This Christmas season has been markedly different for me. Never before has the holiday impressed my mind so deeply with the Incarnation of Christ. Previously I often thought of His coming, and found it simple to focus on that object of celebration, but it usually ended there. It was somewhat like reading a meaningful quote on Facebook, giving a slight sigh of the briefest contemplation, and then scrolling on with the day.
Now though I am finding it hard to stop thinking about the wonder of it all. There have been eternally momentous events in the history of Creation: from the beginning of existence by the Word of God, to the death of the Son of Man, to His victorious resurrection, to the coming of His Spirit to this world, I find the Incarnation of the Son of God perhaps the most moving of them all.
It could be that I have a little boy due in about nine weeks, or it could be that I am in my seminary studies, or it could be that the Spirit of God is just having me think about this more now. I’m guessing it’s all three.
When I sing “Mary Did You Know?” I can better picture her holding that little life, wondering how such a fragile being could hold within himself the Eternal Divine.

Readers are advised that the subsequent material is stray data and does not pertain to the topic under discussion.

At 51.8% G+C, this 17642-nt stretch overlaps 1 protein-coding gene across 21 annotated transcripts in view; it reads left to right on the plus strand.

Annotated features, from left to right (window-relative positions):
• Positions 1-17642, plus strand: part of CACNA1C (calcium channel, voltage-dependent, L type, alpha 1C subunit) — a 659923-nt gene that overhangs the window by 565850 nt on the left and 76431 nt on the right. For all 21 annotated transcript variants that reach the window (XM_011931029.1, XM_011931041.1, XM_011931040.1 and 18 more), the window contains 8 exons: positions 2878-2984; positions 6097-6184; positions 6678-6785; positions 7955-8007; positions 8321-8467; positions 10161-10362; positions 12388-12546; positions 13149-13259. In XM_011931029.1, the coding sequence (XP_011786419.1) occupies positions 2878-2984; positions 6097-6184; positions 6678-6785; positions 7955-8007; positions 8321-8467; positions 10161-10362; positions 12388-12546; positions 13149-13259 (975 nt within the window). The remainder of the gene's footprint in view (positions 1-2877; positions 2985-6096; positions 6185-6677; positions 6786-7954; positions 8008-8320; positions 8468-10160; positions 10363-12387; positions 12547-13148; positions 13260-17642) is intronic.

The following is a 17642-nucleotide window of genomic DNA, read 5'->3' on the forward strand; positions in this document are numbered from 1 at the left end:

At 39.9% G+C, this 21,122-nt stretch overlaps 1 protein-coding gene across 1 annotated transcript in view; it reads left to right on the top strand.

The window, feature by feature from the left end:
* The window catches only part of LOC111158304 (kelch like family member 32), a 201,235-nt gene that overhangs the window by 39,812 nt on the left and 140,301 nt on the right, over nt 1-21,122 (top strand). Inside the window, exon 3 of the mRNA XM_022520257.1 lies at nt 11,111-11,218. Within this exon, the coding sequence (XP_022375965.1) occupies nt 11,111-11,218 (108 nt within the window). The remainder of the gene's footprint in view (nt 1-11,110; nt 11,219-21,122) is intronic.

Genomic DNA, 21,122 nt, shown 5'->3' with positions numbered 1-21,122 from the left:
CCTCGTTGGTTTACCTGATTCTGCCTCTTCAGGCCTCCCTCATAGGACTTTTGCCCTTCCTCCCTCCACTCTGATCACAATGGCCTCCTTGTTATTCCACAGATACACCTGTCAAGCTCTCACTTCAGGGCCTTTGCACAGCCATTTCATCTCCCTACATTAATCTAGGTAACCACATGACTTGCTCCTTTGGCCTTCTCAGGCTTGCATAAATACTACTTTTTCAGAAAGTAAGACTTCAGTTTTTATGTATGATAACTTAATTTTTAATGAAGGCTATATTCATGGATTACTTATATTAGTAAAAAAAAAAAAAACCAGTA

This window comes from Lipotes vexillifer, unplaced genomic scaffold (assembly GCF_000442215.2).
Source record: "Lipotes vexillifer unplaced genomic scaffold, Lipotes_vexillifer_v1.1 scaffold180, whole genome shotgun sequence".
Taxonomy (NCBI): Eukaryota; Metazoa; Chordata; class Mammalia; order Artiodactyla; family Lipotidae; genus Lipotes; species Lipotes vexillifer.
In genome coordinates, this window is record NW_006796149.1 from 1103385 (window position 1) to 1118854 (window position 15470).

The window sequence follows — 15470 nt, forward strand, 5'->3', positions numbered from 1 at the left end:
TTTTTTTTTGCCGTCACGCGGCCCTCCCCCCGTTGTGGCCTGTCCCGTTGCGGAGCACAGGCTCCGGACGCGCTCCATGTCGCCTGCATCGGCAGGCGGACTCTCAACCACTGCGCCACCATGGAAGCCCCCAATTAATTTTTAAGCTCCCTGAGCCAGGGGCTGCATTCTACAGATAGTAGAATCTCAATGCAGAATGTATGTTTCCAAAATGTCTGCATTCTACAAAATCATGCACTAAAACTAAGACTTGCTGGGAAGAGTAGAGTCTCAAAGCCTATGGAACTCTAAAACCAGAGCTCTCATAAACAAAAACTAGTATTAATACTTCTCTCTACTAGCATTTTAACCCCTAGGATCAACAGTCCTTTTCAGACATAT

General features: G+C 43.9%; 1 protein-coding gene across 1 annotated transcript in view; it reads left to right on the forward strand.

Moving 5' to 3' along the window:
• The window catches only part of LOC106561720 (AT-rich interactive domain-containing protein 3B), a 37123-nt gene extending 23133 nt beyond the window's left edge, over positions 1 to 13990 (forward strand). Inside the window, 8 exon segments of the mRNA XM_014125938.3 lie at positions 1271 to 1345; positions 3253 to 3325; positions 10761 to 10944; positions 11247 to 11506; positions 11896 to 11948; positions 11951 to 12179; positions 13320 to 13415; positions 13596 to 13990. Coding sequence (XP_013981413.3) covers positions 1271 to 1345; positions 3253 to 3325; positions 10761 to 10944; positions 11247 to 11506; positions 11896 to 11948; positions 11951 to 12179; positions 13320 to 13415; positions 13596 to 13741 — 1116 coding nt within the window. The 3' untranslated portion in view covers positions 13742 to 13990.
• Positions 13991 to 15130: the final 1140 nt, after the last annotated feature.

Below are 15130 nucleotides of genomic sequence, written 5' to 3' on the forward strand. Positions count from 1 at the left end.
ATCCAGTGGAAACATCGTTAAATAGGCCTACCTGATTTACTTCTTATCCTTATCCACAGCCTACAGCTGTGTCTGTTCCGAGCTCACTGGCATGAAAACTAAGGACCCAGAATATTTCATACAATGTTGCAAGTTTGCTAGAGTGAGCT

I can better imagine her experiencing the hormonal high in postpartum and reeling from the knowledge that she was still a virgin.
I can better hear the angles singing the praises of a God who would embrace the inconceivable by lowering Himself to a standard that even His own creation would deem despicable.
I love that Jesus was a carpenter, that He was born into a wooden manager, and that He died on a wooden cross. Imagine the moment of creation, when God drew trees up from the ground. There was one tree which fell the seed that would grow the next tree which would grow the next tree and so on until one day a descendant tree would be cut down and crafted into a manger. Perhaps from that same tree large beams were cut to form a deadly cross. These elements of the collision of the Divine with mortal flesh run wild in my imagination. And those are just the surface truths. The purpose of and deepest meaning behind the Incarnation shook the history of all things and forever altered the course of mankind’s future.
My heart desires to learn more, to think more, to pray more, and to dwell more in this truth. I am grateful that He came. I am grateful beyond words. Without this miracle I would still be fallen. With this miracle I have a Great High Priest who is like me in every way.
“Veiled in flesh the Godhead see,
Hail the Incarnate Deity…”